Apr 23, 2013 at 22:09
  • thanks Mike, but is there a way for an interactive user input in command line form?
    – Viin
    Apr 23, 2013 at 22:16
  • I'm not sure what you mean, other than raw_input, which is interactive. So you would call the script from the command line, it might execute a few commands first, then it would get to the raw_input line and ask you for input, then continue. I've updated the second section of my answer to give you a fuller example.
    – Mike
    Apr 23, 2013 at 22:18
13

Just Taking Input

the_input = raw_input("Enter input: ")

And that's it.

Moreover, if you want to make a list of inputs, you can do something like:

a = []

for x in xrange(1,10):
    a.append(raw_input("Enter Data: "))

In that case, you'll be asked for data 10 times to store 9 items in a list.

Output:

Enter data: 2
Enter data: 3
Enter data: 4
Enter data: 5
Enter data: 7
Enter data: 3
Enter data: 8
Enter data: 22
Enter data: 5
>>> a
['2', '3', '4', '5', '7', '3', '8', '22', '5']

You can search that list the fundamental way with something like (after making that list):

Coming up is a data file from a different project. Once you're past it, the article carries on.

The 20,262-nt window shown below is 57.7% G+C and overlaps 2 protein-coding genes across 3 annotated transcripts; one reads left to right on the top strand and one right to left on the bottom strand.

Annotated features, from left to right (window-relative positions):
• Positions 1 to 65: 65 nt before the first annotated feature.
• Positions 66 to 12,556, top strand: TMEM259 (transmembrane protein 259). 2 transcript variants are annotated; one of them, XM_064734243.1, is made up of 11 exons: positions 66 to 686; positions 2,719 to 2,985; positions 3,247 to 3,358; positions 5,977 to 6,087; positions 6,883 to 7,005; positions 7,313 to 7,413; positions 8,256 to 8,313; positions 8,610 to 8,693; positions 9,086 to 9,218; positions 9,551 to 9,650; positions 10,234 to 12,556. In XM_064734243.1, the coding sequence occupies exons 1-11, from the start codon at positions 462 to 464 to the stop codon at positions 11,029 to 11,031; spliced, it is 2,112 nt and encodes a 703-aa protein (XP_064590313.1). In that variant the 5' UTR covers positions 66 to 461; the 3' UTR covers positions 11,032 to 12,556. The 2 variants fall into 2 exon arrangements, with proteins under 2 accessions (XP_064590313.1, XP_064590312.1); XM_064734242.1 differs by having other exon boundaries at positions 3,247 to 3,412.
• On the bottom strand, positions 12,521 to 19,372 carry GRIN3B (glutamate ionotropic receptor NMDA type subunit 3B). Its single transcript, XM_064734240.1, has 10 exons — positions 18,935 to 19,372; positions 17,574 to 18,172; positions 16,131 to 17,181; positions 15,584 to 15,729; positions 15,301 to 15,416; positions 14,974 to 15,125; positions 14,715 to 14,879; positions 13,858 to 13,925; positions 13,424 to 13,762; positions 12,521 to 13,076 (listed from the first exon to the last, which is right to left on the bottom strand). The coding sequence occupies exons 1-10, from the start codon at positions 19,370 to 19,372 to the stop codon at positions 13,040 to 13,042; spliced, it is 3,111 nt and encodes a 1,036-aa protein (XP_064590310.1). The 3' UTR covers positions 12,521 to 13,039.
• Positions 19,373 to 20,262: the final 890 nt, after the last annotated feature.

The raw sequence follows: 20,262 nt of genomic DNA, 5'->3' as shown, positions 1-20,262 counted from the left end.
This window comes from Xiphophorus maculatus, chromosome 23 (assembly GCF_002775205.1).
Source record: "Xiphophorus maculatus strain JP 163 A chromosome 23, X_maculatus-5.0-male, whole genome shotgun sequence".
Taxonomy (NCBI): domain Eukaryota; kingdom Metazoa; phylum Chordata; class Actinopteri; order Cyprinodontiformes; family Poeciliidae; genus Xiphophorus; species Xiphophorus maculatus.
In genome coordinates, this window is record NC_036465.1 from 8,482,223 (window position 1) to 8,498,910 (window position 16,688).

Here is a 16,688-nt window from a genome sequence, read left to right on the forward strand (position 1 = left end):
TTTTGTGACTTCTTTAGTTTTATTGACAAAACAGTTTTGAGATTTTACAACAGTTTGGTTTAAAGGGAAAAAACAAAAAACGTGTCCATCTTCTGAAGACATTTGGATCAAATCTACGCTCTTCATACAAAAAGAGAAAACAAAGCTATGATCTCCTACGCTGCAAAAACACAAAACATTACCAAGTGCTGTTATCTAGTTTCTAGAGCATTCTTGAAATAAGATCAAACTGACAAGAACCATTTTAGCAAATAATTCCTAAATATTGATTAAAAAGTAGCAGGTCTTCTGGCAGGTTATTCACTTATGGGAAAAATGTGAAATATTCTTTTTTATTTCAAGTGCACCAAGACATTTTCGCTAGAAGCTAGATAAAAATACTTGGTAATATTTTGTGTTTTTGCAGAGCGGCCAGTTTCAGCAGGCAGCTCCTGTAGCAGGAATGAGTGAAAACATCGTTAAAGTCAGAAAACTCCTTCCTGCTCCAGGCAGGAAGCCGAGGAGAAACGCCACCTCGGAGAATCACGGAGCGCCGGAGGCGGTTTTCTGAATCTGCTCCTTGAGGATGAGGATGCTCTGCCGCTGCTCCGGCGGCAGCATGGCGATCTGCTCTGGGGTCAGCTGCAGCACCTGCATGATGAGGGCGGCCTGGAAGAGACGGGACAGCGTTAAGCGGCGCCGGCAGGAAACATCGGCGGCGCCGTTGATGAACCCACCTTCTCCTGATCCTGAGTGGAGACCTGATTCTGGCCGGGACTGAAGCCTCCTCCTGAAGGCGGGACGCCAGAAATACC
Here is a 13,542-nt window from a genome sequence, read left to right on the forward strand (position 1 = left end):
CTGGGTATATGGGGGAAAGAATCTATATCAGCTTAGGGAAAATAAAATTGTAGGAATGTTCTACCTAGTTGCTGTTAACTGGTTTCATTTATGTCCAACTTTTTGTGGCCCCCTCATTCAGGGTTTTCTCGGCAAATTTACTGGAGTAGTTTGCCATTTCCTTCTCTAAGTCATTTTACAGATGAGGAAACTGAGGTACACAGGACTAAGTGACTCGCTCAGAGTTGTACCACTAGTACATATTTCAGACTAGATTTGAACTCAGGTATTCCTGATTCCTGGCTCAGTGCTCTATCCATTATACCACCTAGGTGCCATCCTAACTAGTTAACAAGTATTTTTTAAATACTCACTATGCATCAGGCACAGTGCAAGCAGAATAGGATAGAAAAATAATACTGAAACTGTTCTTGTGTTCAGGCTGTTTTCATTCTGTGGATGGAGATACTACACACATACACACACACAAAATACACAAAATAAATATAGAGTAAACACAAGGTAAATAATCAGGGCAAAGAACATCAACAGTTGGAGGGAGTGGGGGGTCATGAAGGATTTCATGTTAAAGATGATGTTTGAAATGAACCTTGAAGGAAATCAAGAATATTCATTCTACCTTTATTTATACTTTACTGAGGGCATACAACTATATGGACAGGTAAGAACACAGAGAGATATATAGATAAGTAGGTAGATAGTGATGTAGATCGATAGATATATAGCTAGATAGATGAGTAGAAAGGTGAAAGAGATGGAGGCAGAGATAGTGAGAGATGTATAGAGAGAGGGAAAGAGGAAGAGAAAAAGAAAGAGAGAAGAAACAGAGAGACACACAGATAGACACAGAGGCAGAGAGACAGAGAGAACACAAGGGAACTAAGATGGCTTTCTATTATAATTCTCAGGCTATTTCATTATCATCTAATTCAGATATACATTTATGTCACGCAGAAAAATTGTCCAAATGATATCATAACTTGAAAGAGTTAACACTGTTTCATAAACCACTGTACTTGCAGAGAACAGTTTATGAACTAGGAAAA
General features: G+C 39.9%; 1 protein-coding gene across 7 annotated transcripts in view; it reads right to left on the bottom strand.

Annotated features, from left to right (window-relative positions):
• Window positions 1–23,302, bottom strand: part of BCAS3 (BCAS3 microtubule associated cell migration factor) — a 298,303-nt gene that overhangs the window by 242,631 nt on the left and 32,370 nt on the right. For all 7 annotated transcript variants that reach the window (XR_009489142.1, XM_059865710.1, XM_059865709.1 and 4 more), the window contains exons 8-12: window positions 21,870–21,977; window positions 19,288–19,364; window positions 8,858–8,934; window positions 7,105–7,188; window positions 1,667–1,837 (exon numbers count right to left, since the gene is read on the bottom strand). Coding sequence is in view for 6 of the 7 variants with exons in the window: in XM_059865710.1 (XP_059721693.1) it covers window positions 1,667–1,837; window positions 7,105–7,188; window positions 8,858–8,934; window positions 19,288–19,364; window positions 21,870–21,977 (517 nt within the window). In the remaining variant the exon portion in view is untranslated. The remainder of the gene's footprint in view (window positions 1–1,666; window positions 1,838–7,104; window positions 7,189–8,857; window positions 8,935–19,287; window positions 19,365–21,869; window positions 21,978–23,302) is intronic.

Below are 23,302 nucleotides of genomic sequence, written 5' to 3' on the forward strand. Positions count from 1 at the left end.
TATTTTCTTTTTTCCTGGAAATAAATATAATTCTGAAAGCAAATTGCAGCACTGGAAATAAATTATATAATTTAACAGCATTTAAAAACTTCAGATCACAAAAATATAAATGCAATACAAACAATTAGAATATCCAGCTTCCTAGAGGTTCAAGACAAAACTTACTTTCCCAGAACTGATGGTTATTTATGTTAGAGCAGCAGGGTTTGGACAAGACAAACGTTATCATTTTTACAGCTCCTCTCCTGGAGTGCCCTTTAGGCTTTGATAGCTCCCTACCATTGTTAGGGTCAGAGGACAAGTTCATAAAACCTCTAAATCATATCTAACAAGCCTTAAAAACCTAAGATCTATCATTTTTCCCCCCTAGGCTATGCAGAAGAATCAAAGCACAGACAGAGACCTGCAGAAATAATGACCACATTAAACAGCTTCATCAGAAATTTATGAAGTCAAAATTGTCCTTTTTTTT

if '2' in a:
    print "Found"

else: print "Not found."

You can replace '2' with "raw_input()" like this:

if raw_input("Search for: ") in a:
    print "Found"
else: 
    print "Not found"

Taking Raw Data From Input File via Commandline Interface

If you want to take the input from a file you feed through commandline (which is normally what you need when doing code problems for competitions, like Google Code Jam or the ACM/IBM ICPC):

example.py

while(True):
    line = raw_input()
    print "input data: %s" % line

In command line interface:

example.py < input.txt

Hope that helps.

8
  • thanks but still its no in command line form. is this even possible?
    – Viin
    Apr 23, 2013 at 22:19
  • 1
    Are you feeding it a file like "input.txt" and you want it to read from that file?
    – Mr_Spock
    Apr 23, 2013 at 22:20
  • Do you mean you're feeding it the name of a file or directory? Or do you want it to read a file for some arguments you want your program to use? I think we're confused by what you mean when you say "command line form".
    – Mike
    Apr 23, 2013 at 22:28
  • 1
    Yes this is a big help. Thanks Mr_Spock. God Bless.
    – Viin
    Apr 23, 2013 at 22:47
  • 1
    No problem. Feel free to accept the answer if this is it. haha
    – Mr_Spock
    Apr 23, 2013 at 22:48
12

If you're using Python 3, raw_input has changed to input

Python 3 example:

line = input('Enter a sentence:')
1

Start your script with the following line. The script will first run and then you will get the python command prompt. At this point all variables and functions will be available for interactive use and invocations.

#!/usr/bin/env python -i

2
  • This works great actually but it would be nice to have an explanation of what '-i' does Dec 22, 2017 at 13:23
  • @DantePuglisi -i means interactive
    – James
    Jan 25, 2019 at 23:01